Designated as Wyoming’s first Wild and Scenic River, it flows through verdant, conifer forests, a stunning, 20 mile-long Canyon area, and open farm and ranch lands. The river descends from 8,500 feet at its headwaters near Cooke City to less than 3,000 at its northeastern crossing at the state line. The spectacular canyon portion of the river is as popular with hikers, kayakers and river rafters as it is with fishermen. Adventurers around the globe come here to experience its Class IV to Class VI rapids.

Technically the river is open year-round for fishing although the Colter and Beartooth passes are usually blocked by snow until late May. Public access can be gained from the highways that parallel most of the upper river through the Shoshone National Forest and anglers can, with a few exceptions, stop and fish at their leisure. Much of the lower river runs through private land although the Wyoming Game and Fish manage 4 public access points making it possible to enjoy fishing in these waters. Spring runoff can continue through June, sometimes even into mid-July, and then tends to remain steady from late summer and well into September.
If you like to fish for steelhead, and the Clearwater is best known for them, then you already know your ABC’s. Steelheads are classified as A-run or B-run fish depending on their ... moresize, spawning habits and time spent in the ocean. More precisely, they are rainbow trout that venture to the Pacific and back to fresh water. A-runs typically appear in Idaho early in the season, from June through August, most often spend only one year in salt water, and return to the Snake and Salmon Rivers. B-runs usually return to the Clearwater River although some do migrate to the Salmon. Because B-runs spend at least 2 years in the ocean they tend to be much larger, weighing in at 10-13 pounds and 31-34 inches long, compared with the A-runs that register around 4-6 pounds and are generally only 23-26 inches long.

Not surprisingly, the fly fishing seasons on the River are divided according to the A and B runs, and while the A’s tend to be smaller they are reputed to be aggressive and capable of putting up a hard, long fight. For those in pursuit of larger quarry, you’ll have to move upstream along with the fish throughout their season. Because Clearwater B-Run steelhead are the largest in the lower 48, anglers are happy to make this trek, coming from around the globe to try their luck and test their fly fishing acumen. As the river winds its way from coniferous forests to scrappy desert, the water mysteriously manages to remain clear, rarely affected by erosion or runoff, making it stable and highly predictable and thus easier to master after repeated visits.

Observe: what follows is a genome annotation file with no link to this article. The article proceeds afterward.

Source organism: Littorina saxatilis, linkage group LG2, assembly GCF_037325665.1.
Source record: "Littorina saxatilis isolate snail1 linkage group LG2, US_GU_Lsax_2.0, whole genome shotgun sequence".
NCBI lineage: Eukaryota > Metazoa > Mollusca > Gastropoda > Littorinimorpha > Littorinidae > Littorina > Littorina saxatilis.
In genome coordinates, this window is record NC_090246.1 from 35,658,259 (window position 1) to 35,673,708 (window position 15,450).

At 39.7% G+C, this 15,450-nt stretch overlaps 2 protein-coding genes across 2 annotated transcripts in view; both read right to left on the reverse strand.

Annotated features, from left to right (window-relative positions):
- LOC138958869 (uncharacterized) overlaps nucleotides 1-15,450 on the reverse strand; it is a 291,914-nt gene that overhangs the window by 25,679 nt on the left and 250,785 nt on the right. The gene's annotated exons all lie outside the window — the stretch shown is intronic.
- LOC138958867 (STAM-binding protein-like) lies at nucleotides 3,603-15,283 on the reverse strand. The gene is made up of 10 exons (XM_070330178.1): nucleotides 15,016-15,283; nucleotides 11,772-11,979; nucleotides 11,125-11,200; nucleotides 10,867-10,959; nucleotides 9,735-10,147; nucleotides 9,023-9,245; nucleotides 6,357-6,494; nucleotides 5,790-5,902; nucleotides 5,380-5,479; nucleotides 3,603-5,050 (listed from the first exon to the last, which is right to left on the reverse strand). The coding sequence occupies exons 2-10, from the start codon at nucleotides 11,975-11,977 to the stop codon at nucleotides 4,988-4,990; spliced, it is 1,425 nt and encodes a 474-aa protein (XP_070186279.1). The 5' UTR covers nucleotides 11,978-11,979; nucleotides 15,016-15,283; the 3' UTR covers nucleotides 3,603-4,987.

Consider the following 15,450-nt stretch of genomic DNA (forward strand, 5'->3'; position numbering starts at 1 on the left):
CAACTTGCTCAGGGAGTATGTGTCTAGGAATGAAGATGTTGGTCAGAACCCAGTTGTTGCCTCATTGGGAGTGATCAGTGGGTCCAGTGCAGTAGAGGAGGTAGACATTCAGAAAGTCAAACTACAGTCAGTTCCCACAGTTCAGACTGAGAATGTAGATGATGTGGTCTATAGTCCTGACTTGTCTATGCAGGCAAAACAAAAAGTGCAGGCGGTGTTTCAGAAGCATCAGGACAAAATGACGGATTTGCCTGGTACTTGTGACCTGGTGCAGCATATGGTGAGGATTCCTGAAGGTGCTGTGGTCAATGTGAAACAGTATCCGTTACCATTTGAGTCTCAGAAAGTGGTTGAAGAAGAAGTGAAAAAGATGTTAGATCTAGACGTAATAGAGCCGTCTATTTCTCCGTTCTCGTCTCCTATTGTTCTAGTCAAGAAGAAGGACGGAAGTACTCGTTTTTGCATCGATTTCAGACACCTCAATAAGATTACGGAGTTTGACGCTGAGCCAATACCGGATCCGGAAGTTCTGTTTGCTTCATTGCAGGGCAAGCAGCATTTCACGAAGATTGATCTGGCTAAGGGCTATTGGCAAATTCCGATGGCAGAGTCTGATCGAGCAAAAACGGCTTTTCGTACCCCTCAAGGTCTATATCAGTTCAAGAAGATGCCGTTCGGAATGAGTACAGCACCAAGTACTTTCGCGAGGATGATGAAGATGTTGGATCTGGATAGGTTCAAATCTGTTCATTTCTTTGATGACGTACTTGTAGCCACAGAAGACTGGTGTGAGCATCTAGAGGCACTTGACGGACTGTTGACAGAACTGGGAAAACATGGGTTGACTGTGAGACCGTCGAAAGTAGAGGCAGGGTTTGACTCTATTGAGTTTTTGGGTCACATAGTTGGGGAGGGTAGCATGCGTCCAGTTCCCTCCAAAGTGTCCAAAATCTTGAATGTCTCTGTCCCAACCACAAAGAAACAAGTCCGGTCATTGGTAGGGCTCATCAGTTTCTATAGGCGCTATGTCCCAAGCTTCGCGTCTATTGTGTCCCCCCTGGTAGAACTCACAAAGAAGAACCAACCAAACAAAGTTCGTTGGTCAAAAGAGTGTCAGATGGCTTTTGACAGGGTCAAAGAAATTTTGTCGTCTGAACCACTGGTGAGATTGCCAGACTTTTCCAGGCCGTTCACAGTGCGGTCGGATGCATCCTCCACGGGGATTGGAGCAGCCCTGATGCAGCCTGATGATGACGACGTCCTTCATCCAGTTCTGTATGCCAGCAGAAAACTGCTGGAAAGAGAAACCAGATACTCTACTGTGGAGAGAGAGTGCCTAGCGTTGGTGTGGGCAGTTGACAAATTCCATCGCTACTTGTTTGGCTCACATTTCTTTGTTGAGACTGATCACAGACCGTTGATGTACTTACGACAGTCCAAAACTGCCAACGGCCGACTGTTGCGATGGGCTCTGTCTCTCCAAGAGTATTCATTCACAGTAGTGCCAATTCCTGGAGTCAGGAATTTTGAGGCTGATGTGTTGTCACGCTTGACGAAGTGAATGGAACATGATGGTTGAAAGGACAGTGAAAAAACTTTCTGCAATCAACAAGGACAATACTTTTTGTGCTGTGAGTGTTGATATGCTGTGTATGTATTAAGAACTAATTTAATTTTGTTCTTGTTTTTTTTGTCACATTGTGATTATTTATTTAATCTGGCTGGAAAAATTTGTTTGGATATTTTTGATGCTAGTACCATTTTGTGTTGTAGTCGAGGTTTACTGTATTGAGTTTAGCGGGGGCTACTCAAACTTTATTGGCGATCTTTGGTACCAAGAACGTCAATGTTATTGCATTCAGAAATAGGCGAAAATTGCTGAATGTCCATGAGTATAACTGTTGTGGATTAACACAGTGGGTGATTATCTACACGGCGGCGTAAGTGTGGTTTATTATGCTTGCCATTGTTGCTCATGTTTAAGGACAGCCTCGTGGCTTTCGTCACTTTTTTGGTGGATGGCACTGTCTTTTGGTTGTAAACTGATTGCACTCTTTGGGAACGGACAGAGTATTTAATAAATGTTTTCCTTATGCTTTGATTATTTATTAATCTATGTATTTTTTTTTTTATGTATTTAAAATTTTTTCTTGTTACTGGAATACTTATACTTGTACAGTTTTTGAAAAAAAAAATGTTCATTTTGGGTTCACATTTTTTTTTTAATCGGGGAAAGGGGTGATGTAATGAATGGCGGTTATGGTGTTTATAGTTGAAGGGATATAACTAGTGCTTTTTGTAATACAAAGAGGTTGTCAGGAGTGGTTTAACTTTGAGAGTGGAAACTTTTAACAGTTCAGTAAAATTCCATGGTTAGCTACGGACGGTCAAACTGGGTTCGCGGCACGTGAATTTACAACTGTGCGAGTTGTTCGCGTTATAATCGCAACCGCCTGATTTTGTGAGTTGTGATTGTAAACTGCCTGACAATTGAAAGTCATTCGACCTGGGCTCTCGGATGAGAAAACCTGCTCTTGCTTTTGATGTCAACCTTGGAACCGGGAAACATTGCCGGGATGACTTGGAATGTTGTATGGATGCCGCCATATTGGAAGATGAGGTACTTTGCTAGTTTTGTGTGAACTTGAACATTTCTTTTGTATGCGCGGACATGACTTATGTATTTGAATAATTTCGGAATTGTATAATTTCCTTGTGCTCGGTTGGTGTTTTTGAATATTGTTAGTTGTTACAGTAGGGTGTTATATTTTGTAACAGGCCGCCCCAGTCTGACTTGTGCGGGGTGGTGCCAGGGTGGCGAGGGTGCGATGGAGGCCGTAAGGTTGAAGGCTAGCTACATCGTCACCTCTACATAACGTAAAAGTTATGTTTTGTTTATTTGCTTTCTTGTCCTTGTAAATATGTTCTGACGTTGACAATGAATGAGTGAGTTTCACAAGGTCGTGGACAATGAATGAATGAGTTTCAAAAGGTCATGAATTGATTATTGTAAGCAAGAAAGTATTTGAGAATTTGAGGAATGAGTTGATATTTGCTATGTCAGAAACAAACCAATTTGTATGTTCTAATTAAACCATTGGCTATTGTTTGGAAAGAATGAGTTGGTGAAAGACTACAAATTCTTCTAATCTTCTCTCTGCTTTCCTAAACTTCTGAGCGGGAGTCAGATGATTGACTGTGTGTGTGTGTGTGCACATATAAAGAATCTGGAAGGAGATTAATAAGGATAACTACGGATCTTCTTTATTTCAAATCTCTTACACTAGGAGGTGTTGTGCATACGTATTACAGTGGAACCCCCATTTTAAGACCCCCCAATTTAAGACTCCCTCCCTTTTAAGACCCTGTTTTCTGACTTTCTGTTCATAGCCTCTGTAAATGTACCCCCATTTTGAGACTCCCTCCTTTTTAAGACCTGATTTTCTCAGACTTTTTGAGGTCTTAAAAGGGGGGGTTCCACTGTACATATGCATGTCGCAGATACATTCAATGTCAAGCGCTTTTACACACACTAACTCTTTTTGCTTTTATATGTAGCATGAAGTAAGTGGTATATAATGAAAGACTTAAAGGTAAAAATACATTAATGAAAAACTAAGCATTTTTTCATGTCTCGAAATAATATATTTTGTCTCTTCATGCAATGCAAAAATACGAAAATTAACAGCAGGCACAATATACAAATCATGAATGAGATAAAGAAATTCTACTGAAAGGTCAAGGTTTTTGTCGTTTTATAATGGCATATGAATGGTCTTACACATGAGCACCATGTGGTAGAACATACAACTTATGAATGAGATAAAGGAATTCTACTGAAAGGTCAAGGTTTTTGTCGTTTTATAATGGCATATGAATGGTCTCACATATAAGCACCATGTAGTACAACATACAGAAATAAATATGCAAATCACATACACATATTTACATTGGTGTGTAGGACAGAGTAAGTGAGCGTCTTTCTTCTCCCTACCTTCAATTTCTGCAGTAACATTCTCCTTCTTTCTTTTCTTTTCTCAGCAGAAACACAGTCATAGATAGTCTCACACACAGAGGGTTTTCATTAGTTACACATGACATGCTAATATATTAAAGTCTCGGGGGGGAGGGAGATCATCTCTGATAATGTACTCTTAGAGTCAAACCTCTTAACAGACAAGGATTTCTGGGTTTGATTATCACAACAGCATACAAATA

The town of Orofino is a great base for fishing the Clearwater with a nice selection of hotels, motels, ranches, lodges and neighboring campgrounds for anyone who desires a genuine, outdoor experience. Just across the river is the Dworskak Reservoir where there’s great fishing for kokanee, bass and other trout. Water sports are welcome within the Reservoir where you can jet ski, rent a power-boat or take out a quiet floater, canoe or kayak. Winter sports include skiing, hunting and snowmobiling, all within a short distance of downtown.

Things to Know

The Clearwater River in north-central Idaho is renowned for outstanding fishing for B-run steelhead and chinook salmon, and to a lesser extent, native cutthroat trout in the summer. In the fall, the steelhead season kicks in with catch-and-release fishing in September, and then catch-and-keep from October to the end of April. B-run steelhead in the Clearwater average 12-14 pounds, but many of them go higher, in the 20-pound range.

During May and September, when the weather is cooler, dress warmly or in layers. It is always cooler in the morning.

During the warmer months, June through mid-September, the typical attire is shorts, t-shirts and sports sandals.

Bring along water, a hat, sunglasses and sunscreen.

Be prepared to get wet and dress according to your comfort level.

Wear clothes that dry quickly and perhaps steer away from denim pants or shorts and leather footwear.

Life jackets are provided on outfitted trips.
The Smith River is nationally one of the most well known streams in the U.S., in large part because of the unique experience it offers. For visitors from all over Montana and across ... morethe country lucky enough to draw float permits, the Smith River float, with access to a 59-mile stretch of river only at its upper and lower ends, holds a pristine adventure. The river begins its 121-mile journey near the town of White Sulphur Springs where the North and South forks of the Smith merge. For much of its course, the mainstem runs through a broad valley between the Big Belt Mountains on the west and the Little Belt and Castle Mountains on the east.

From Camp Baker, the upper public access point to the canyon, the Smith carries rafters and canoers through a deep, rock-walled passage with great fishing, floating, and boat camping. Emerging at the canyon's lower end, the stream meanders on through rolling grass-covered hills until it reaches the Missouri, near Ulm.
Game Fish Opportunities:

Fishing Reports

Get up to date information on fishing conditions . Learn about water flows, fish species, and current weather. Download maps and locate fishing access sites . Discover the best guided fly fishing trips . Plan a fishing trip today.

Fishing Trip Resources